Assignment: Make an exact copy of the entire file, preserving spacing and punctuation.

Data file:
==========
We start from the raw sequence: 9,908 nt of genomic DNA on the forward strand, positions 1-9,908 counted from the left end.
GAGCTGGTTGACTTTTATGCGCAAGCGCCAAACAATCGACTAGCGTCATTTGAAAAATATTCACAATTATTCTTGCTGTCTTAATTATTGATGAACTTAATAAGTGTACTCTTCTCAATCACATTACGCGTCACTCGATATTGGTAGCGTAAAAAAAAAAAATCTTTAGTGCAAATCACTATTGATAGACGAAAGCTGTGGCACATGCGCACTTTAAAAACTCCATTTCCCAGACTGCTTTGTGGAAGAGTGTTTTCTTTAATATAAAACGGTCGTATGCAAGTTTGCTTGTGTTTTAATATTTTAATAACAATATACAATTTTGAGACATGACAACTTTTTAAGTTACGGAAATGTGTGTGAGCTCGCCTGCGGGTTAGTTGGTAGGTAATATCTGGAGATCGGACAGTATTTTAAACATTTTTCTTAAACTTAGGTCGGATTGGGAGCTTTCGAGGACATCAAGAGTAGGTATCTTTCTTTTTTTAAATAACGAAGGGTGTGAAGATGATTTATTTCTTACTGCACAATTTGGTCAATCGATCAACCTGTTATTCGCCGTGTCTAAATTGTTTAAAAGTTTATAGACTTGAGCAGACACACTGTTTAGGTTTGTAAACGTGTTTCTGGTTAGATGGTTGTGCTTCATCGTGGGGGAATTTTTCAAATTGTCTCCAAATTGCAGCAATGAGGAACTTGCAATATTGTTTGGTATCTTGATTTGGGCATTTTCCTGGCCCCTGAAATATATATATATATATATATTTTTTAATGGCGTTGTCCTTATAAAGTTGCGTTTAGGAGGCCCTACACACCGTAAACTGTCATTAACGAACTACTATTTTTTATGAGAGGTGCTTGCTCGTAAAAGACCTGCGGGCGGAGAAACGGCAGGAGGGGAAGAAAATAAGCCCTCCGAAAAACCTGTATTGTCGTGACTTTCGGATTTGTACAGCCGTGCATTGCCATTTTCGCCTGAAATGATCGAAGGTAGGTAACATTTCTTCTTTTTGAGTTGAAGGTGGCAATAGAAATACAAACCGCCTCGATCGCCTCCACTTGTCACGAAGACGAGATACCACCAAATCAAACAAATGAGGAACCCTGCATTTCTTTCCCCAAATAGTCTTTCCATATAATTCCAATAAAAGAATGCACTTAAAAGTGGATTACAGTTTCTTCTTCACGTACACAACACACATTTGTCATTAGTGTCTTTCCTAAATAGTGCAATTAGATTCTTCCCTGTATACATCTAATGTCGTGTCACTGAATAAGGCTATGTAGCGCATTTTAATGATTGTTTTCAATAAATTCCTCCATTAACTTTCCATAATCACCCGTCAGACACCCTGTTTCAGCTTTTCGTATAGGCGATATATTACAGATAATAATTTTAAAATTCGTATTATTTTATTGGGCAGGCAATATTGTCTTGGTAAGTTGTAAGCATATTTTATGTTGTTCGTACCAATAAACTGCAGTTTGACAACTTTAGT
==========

We start from the raw sequence: 9,908 nt of genomic DNA on the forward strand, positions 1-9,908 counted from the left end.
GAGCTGGTTGACTTTTATGCGCAAGCGCCAAACAATCGACTAGCGTCATTTGAAAAATATTCACAATTATTCTTGCTGTCTTAATTATTGATGAACTTAATAAGTGTACTCTTCTCAATCACATTACGCGTCACTCGATATTGGTAGCGTAAAAAAAAAAAATCTTTAGTGCAAATCACTATTGATAGACGAAAGCTGTGGCACATGCGCACTTTAAAAACTCCATTTCCCAGACTGCTTTGTGGAAGAGTGTTTTCTTTAATATAAAACGGTCGTATGCAAGTTTGCTTGTGTTTTAATATTTTAATAACAATATACAATTTTGAGACATGACAACTTTTTAAGTTACGGAAATGTGTGTGAGCTCGCCTGCGGGTTAGTTGGTAGGTAATATCTGGAGATCGGACAGTATTTTAAACATTTTTCTTAAACTTAGGTCGGATTGGGAGCTTTCGAGGACATCAAGAGTAGGTATCTTTCTTTTTTTAAATAACGAAGGGTGTGAAGATGATTTATTTCTTACTGCACAATTTGGTCAATCGATCAACCTGTTATTCGCCGTGTCTAAATTGTTTAAAAGTTTATAGACTTGAGCAGACACACTGTTTAGGTTTGTAAACGTGTTTCTGGTTAGATGGTTGTGCTTCATCGTGGGGGAATTTTTCAAATTGTCTCCAAATTGCAGCAATGAGGAACTTGCAATATTGTTTGGTATCTTGATTTGGGCATTTTCCTGGCCCCTGAAATATATATATATATATATATTTTTTAATGGCGTTGTCCTTATAAAGTTGCGTTTAGGAGGCCCTACACACCGTAAACTGTCATTAACGAACTACTATTTTTTATGAGAGGTGCTTGCTCGTAAAAGACCTGCGGGCGGAGAAACGGCAGGAGGGGAAGAAAATAAGCCCTCCGAAAAACCTGTATTGTCGTGACTTTCGGATTTGTACAGCCGTGCATTGCCATTTTCGCCTGAAATGATCGAAGGTAGGTAACATTTCTTCTTTTTGAGTTGAAGGTGGCAATAGAAATACAAACCGCCTCGATCGCCTCCACTTGTCACGAAGACGAGATACCACCAAATCAAACAAATGAGGAACCCTGCATTTCTTTCCCCAAATAGTCTTTCCATATAATTCCAATAAAAGAATGCACTTAAAAGTGGATTACAGTTTCTTCTTCACGTACACAACACACATTTGTCATTAGTGTCTTTCCTAAATAGTGCAATTAGATTCTTCCCTGTATACATCTAATGTCGTGTCACTGAATAAGGCTATGTAGCGCATTTTAATGATTGTTTTCAATAAATTCCTCCATTAACTTTCCATAATCACCCGTCAGACACCCTGTTTCAGCTTTTCGTATAGGCGATATATTACAGATAATAATTTTAAAATTCGTATTATTTTATTGGGCAGGCAATATTGTCTTGGTAAGTTGTAAGCATATTTTATGTTGTTCGTACCAATAAACTGCAGTTTGACAACTTTAGT